When Kay Campbell walked in and found her local grocery decked out in pink for Breast Cancer Awareness Month, her stomach churned.
"I thought, 'I am not going to be able to shop in this grocery the entire month of October,'" Campbell said. "It’s just too much in my face."
Campbell, a Crofton resident, has metastatic breast cancer, which means the disease is considered Stage 4 and has metastasized or spread to other parts of her body.
"Only 2 percent of the money raised for breast cancer goes to Stage 4 research," Campbell said. "In my little world I understand that 30 percent of the women who do get breast cancer are going to metastasize and nobody talks about those women."
She doesn't fault stores or their employees for "thinking pink," but she and the other members of METAvivor, an Annapolis-based nonprofit, feel the fundraising largely ignores them.
Campbell said the "think pink movement" also largely ignores women with Stage 4 cancer in terms of support. She's known women who joined METAvivor after other breast cancer support groups asked them to leave when their cancer metastasized because they were "too depressing."
"They want survivors," Campbell said. "I wanted people to hear the rest of the story."
So, the former Brooklyn Park Middle School librarian, decided to launch her own education campaign. She printed business cards with METAvivors' logo and new campaign slogan "The elephant in the pink room."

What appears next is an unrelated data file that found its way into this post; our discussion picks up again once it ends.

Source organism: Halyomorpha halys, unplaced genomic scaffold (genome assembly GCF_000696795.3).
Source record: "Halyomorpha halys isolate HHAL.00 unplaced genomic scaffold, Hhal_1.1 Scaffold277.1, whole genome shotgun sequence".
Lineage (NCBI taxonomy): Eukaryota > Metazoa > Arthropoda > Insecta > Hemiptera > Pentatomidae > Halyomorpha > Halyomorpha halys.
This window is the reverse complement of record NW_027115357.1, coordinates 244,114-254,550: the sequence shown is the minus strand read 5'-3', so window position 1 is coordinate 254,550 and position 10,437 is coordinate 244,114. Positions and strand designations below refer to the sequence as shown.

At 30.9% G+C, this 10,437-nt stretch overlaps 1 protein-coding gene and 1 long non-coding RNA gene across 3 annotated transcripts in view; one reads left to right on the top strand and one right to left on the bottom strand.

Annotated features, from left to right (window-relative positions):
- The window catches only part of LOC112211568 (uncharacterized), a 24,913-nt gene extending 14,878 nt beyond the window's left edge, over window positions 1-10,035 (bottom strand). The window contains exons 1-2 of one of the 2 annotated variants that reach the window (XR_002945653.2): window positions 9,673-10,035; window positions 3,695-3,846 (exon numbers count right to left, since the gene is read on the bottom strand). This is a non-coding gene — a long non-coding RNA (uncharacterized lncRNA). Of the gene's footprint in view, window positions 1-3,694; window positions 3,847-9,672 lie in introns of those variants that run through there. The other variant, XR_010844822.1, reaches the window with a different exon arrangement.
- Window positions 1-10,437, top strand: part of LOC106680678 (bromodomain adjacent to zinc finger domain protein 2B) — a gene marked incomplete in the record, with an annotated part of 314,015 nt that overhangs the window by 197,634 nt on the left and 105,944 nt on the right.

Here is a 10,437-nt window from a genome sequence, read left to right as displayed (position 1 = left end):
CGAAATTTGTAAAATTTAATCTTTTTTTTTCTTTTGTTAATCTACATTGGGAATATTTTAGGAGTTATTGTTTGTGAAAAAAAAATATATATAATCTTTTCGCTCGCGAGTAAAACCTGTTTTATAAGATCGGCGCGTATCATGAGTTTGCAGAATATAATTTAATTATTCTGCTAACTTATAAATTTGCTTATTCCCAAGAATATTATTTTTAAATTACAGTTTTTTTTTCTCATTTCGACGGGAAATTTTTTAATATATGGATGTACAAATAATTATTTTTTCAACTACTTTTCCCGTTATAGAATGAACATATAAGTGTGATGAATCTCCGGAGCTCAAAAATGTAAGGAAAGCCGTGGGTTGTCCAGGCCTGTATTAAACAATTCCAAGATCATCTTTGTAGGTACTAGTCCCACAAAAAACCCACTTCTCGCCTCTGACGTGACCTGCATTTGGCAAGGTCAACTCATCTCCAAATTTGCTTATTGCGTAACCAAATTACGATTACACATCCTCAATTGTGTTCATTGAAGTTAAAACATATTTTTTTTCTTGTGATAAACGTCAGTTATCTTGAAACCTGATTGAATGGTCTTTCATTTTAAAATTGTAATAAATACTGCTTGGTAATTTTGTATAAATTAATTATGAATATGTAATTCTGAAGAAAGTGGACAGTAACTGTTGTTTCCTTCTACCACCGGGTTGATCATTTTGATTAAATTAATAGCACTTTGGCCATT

The card invites people to visit METAvivor's website to learn more about Stage 4 breast cancer, and the funding discrepancy between the percentage of women diagnosed as metastatic and the percentage of funding that goes to research.
Campbell returned to her pink grocery in Crofton armed with her cards.
A manager's voice came over the loudspeaker and started announcing donation amounts "to pink" from different registers, Campbell said.
"So, I very politely went up to the manager’s station and talked to the young lady for a minute," Campbell said. "I thanked her for her work, but asked, 'Could she take a look at this card and learn about the rest of the story that isn’t being told?'"
The manager took the card and promised to visit the website. A few days later, she gave another card to the cashier at her pharmacy who was wearing a pink ribbon scarf.
Campbell said she thinks the card is the perfect solution to her frustration with breast cancer awareness month.
"You can’t go into a lot of detail with a stranger," Campbell said.
The card is a small, simple way that Campbell can share her own feelings and her own story.
She's now passing them out all over town, and METAvivor has even uploaded the card's template to its website as "a new way to promote metastatic breast cancer awareness."
Campbell said she hopes the card encourages people to contemplate the companies or charities that they donate to and whether they actually use a significant percentage of their donations to help fight breast cancer.
To learn more about METAvivor or to make a donation, click here.